Looking at the literature about witches in the 1600s
King James, wrote “Dæmonologie” which was re-published in London when he ascended the English throne in 1603 and there were others who wrote on the subject of witchcraft. William Perkins wrote, “Discourse of the Damned Art of Witchcraft”, published in 1608. Perkins was a fellow of Christ’s College at Cambridge and an eminent preacher respected by the Puritans. His sermon on witchcraft, given sometime between 1584 and 1597, reflected a strong belief in the reality of witchcraft, probably prompted by Reginald Scot’s work, “Discoverie”.
Perkins used a biblical argument for the existence of witches, but repudiated the power of witches to transform human beings into other shapes. Neither did he believe in the scratching of witches or testing them by water. Perkins was unclear about bodily marks, which King James found significant. Perkins did believe in the death penalty, if based on good evidence and was cautious about accusations against “good witches”. He condoned torture in extreme instances.
John Cotta from Northampton appears as a “Doctor in Physicke”. He studied at Cambridge and in 1612 he published “A Short Discoverie of the Unobserved Dangers”, with a chapter about the relationship between witchcraft and sickness which he elaborated upon in his “The Triall of Witchcraft” published in 1616. He, too, disapproved of trial by water and the search for evidence of marks on a witches body, but believed there could be contracts with the Devil, using Merlin and Joan of Arc as examples. He dismissed the idea of possession, probably due to the case of Mistress Belcher. She was believed to be bewitched, but after the two supposed witches were hanged at Northampton, their victim fell ill again.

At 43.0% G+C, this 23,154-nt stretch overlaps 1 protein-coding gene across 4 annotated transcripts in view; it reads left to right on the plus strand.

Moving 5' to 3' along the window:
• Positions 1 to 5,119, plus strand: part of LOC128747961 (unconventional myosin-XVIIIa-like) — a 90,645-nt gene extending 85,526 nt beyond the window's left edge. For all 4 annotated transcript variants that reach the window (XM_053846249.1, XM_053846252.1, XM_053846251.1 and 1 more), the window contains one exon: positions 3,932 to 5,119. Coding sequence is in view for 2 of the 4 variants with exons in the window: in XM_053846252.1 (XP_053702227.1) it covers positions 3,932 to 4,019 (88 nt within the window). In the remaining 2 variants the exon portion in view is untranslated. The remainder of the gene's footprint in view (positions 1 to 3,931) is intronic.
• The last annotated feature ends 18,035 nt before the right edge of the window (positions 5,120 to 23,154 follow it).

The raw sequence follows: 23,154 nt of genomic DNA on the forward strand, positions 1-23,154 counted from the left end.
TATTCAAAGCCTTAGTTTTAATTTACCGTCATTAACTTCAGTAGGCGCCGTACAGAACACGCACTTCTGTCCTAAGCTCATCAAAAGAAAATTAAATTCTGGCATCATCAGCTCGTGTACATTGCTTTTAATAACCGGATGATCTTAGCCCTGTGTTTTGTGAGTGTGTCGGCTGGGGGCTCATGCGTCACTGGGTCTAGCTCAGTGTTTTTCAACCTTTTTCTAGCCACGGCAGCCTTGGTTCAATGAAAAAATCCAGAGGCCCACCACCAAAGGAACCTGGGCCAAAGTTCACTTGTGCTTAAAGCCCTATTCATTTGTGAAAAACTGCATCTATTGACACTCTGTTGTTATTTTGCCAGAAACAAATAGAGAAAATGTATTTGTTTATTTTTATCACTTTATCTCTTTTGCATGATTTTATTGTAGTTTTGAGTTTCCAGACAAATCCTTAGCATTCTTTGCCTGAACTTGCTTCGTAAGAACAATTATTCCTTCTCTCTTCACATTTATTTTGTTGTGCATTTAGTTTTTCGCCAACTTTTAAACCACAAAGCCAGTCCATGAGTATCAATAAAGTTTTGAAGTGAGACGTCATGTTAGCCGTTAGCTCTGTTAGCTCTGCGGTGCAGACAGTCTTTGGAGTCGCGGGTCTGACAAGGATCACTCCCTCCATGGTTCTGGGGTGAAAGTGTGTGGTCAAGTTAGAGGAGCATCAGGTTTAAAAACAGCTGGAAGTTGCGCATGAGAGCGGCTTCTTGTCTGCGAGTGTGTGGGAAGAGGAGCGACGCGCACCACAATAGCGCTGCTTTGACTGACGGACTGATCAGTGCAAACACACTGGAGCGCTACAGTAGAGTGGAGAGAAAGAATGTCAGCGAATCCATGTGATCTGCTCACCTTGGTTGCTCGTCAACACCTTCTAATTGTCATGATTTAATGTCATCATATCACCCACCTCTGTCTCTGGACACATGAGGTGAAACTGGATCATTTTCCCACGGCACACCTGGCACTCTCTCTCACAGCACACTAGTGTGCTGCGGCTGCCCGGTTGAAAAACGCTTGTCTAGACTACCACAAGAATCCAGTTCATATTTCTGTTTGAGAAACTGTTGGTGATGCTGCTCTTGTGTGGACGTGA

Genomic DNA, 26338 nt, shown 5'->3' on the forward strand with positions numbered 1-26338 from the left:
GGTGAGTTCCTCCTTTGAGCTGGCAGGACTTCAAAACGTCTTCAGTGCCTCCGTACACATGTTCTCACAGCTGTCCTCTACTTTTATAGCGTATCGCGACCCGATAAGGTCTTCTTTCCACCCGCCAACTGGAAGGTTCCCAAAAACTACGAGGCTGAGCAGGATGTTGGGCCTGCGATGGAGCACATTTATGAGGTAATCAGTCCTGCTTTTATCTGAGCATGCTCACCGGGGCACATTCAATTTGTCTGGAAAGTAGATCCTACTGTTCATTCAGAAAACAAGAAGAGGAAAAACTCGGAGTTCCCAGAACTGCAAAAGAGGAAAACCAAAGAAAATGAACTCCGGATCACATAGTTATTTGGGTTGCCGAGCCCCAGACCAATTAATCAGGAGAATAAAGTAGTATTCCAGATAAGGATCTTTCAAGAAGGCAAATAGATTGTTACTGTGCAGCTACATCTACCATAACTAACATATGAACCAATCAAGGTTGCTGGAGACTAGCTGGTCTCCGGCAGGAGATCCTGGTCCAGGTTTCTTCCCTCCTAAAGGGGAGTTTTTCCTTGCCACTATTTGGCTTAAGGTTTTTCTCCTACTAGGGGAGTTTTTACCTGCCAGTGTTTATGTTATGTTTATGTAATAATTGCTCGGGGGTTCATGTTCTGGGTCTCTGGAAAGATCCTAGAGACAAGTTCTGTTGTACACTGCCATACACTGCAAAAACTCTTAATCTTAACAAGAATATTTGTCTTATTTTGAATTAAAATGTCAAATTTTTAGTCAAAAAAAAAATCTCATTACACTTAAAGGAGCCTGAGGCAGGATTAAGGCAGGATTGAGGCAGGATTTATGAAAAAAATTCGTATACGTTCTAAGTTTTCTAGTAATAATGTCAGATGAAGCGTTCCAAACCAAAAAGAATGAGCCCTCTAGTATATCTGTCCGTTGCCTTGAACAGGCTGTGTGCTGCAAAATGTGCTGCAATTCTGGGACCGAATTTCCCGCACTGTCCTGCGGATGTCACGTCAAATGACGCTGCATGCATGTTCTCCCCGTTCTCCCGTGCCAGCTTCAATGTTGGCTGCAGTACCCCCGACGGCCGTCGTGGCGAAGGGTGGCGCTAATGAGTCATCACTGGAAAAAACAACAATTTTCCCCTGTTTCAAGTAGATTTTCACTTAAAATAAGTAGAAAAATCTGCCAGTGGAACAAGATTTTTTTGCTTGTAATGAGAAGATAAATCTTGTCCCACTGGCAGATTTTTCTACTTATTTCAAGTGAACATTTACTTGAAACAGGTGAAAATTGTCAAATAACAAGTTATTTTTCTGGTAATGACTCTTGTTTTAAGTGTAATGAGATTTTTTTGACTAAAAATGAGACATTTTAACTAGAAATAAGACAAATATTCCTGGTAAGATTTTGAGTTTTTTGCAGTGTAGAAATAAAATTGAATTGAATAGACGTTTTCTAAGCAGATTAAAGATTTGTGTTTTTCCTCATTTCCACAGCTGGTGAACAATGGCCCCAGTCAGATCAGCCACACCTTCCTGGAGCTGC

Yet Cotta continued to believe that witches were real, being difficult to discover unless they confessed. Even then there may be, “meane, poore and uncertain proofe,” because the Devil could induce a false confession. Cotta believed that people could be over-imaginative in their observations and that coincidence could play a part in a witch’s predictions. Real cases of witch induced possessions, Cotta believed, could be detected by the “Physicion”, not the clergy.
In 1616 Alexander Roberts emerged as “minister of God’s word” at King’s Lynn in Norfolk. His literary contribution was called “A Treatise of Witchcraft” which gave an account of the trial of Mary Smith and a justification of her punishment.
1617 saw the publication of “The Mystery of Witchcraft”, by the Reverend Thomas Cooper, who believed he had discovered “the practise of Anti-Christ in that hellish Plot of the Gunpowder-treason“. Reminiscent of sensational journalism, he brought out the same work five years later under another title, “Sathan transformed into an Angell of Light, … [ex]emplified specially in the Doctrine of Witchcraft” .